Stars explained: * A production of no real merit with failings in all areas. ** A production showing evidence of not enough time or effort, or even talent, and which never breathes any real life into the piece – or a show lumbered with a terrible script. *** A good enjoyable show which might have some small flaws but has largely achieved what it set out to do.**** An excellent show which shows a great deal of work and stage craft with no noticeable or major flaws.***** A four star show which has found that extra bit of magic which lifts theatre to another plane.
Half stars fall between the ratings


Dick Whittington

Sutton Arts Theatre


I am sure time speeds up with age. As a child the gap between Christmases was an eternity, and then some, now . . . well, it seems like only a few weeks ago I was down at Sutton Arts watching Cinderella heading off to the ball with her horizontal horse.

This year Cinderella, or at least her alto-ego Phebe Jackson, has left her glass slipper behind and taken up a magic wand as Fairy Bowbells in this year’s traditional festive treat, Dick Whittington, and its looking like another Christmas cracker.

Jackson, a performing arts graduate, looks more at home on stage every time I see her and here she also gets to shows off her great voice in a very confident and professional performance.

She is matched by the star of the show, Robbie Newton, as the oh so vile King Rat.  It is a deliciously evil performance and all credit to Newton who had to face up to the first four rows packed with Brownies with screams that could break a anvil whenever he appeared.

Far from being put off, Newton revelled in it, showing yet another side to what is becoming a very accomplished CV at Sutton.

He had a lovely line in sneers, scowls and put downs as well as a rats’ nestful of your ordinary, common or garden nastiness.

Battling the King is Dick and his cat, his trusty feline played by Izzy Beardsmore. The cat, Tomatoes, might be easy when it comes to words, like it’s just meow, but it is still not the easiest part to play, crouching and slinking cat-like around, chasing rats every few minutes and she does it well, so much so, she was the favourite characters for quite a few youngsters.

Dick is played by another SAT regular Tim Benjamin with another confident performance in one of panto’s straight parts, another being Alice Fitzwarren played here with an innocent air by Sophie McCoy.

They are the romantic interest, boy meets girl and all that, and do it well, with a pleasant duet, their little love story a little island of calm in the rolling ocean of panto mayhem around them.

Amelia Ferrelly gives us a lovely performance as Silly Sally from Somerset who works, in the loosest possible sense of the word, in Alderman Fitzwarren’s shop, and has an IQ that is just about approaching double figures and less than full control of her legs. And she sleeps a lot.


Phebe Jackson working her magic as Fairy Bowbells

Fitzwarren, played by Pete Dent, has Sarah the Cook to thank, or blame, depending upon your point of view, for running the shop and Paul Atkins does a fine job as the panto's traditional dame, with an outlandish range of frocks and some of the worst one liners and jokes yet seen in Christendom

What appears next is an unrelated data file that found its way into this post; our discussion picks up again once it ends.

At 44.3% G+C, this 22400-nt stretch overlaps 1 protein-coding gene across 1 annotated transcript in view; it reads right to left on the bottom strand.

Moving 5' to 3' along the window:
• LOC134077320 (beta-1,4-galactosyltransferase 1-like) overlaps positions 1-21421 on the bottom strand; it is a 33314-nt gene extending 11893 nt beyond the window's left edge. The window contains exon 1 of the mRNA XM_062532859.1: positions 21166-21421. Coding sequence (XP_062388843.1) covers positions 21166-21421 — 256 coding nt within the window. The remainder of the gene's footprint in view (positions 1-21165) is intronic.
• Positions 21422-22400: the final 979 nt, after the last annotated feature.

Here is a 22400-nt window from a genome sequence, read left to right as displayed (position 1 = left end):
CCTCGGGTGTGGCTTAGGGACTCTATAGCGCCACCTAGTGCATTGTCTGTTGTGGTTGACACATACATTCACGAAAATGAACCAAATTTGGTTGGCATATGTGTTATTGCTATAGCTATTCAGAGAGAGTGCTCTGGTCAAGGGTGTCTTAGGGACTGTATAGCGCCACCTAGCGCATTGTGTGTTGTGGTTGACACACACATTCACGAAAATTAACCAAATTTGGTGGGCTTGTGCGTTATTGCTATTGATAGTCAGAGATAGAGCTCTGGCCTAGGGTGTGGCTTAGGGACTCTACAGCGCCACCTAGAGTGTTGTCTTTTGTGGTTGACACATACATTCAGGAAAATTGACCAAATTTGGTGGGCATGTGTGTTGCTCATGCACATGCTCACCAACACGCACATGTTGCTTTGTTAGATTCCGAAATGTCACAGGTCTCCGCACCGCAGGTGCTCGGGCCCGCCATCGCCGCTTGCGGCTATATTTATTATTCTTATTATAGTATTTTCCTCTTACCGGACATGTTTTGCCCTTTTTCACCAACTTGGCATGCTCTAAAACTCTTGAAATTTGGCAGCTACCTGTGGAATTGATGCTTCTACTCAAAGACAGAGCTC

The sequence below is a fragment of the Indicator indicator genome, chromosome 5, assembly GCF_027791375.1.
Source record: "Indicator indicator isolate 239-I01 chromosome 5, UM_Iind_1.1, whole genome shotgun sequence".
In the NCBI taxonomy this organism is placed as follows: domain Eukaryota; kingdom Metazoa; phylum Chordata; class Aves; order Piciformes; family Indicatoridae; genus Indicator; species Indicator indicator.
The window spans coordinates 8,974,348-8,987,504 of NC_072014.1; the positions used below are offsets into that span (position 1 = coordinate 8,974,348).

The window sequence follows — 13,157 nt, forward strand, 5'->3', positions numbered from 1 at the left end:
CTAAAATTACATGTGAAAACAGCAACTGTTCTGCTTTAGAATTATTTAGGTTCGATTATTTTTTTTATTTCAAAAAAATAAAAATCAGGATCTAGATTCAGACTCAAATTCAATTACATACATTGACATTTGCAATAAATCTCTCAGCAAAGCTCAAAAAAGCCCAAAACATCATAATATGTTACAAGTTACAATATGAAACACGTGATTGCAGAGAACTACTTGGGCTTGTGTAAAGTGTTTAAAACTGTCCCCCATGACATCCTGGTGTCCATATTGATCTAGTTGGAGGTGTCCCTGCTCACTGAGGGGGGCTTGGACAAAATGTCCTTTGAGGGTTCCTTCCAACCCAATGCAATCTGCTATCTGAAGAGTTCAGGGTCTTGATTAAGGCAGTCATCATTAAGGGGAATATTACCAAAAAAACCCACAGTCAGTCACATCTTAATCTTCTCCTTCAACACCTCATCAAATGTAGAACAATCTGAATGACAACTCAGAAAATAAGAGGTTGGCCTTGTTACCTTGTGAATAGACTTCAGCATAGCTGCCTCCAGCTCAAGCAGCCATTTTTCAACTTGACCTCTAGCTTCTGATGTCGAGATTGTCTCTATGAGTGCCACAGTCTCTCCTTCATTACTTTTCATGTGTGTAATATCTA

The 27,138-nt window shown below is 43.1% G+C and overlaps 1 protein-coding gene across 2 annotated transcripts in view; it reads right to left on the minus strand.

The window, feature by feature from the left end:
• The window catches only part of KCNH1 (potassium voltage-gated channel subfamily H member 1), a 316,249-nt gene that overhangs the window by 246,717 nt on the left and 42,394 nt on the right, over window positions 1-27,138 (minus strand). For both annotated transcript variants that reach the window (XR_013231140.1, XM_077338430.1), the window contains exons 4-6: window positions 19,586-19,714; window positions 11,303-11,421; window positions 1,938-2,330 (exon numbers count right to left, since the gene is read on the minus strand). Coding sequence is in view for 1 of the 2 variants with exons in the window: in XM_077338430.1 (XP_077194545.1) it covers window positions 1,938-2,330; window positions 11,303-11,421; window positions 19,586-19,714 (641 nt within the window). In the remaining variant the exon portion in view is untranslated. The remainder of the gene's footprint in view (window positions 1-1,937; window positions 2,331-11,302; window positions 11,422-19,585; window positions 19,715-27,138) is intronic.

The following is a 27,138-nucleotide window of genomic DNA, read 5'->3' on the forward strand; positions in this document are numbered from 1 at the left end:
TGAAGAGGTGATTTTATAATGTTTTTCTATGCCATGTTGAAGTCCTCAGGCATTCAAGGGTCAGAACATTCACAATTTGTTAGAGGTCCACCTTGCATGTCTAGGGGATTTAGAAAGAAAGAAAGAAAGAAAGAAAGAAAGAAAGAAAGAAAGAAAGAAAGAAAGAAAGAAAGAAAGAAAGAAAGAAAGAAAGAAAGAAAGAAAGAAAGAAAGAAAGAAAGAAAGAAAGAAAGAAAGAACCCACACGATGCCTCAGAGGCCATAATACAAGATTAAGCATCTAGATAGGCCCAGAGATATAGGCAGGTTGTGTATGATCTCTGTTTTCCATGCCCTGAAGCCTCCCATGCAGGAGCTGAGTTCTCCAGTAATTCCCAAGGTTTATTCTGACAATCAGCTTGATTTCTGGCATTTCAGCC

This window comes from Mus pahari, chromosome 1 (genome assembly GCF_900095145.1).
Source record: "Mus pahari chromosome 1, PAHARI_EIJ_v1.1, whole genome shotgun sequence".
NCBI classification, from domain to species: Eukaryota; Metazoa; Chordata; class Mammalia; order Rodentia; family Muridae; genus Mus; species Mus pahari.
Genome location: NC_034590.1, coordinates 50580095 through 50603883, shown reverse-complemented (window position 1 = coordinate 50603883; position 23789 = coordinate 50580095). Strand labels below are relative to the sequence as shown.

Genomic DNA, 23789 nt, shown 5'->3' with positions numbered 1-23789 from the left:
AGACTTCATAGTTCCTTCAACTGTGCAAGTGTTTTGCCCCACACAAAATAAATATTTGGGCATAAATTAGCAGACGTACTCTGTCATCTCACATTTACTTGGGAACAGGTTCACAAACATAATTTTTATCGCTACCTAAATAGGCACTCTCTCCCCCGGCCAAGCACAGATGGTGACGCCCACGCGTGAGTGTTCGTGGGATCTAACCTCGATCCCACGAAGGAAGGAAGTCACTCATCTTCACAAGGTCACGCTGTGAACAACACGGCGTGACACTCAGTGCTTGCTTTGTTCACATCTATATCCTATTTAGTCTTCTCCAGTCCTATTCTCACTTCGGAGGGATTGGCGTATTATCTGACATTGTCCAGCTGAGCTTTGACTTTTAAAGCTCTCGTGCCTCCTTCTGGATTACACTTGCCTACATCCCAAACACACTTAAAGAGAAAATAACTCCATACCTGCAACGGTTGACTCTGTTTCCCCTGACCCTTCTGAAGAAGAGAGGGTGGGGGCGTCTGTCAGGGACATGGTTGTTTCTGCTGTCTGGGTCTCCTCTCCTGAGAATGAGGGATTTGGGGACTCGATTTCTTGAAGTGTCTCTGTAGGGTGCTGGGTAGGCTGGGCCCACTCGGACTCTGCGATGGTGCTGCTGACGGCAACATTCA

And popping up in an endless number of jobs are Billy Bottle, played by Mark Natrass and Sammy Sack, played by James Hutt.

They create a truely stupid double act which appeals to young audiences. There is good support from King Rat’s slave Stinker, a role shared by Ashley Laight and Chris McHugh, and Suzy Donnelly does her regal bit as the Sultana of Morocco.

And behind them all is a 14 strong ensemble who give us townsfolk and Moroccan guards full of enthusiasm and well ordered dancing choreographed by Emma Green, Janine Henderson and Sarah Rhian

Directors Dexter Whitehead and Emily Whitehead, who also wrote the script, have again treated panto as a full-blown, big budget production with a good set, designed by Mark Natrass using a scrim and a rolling cloth with an aerial view of London.

David Ashton’s lighting and Chris McHugh’s sound have more cue’s than most shows and even include two projectors for an undersea scene of sharks and fish all in the hands of Callum Craib, Wanda Harris and Sophie Clarke.

The undersea bit also includes a flying sequence, which is a brave - or mad - move by a theatre with just a ceiling and no flies – although I suspect Dick and Alice will be very nervous every performance about where the sticks are going to go – bringing tears to your eyes doesn’t come near to covering it, but you will have to buy a ticket to find out why.

Costumes - wardrobe mistress Phebe Jackson - are impressive and there are enough pyrotechnics (Stephen Curran and Spot on Events) to manage a half decent bonfire party.

Children in the audience loved it, even being enthralled by a model ship flying (slowly) above their heads on a wire. Simple and unsophisticated – we think children need more and more CGI and SFX but sometimes we forget they have the greatest special effects of all - imagination.

Adding the music was musical director Gladstone Wilson with Adam Hawkins and Dan Emery on percussion.

This was the first performance and the first act took a little time to get going with things gaining momentum after the interval. With the opener under their belts though the show will tighten up and pick up pace to find its natural rhythm - it’s another fine feather in Sutton’s family panto cap . . . oh yes it is! To 22-12-18

Roger Clarke


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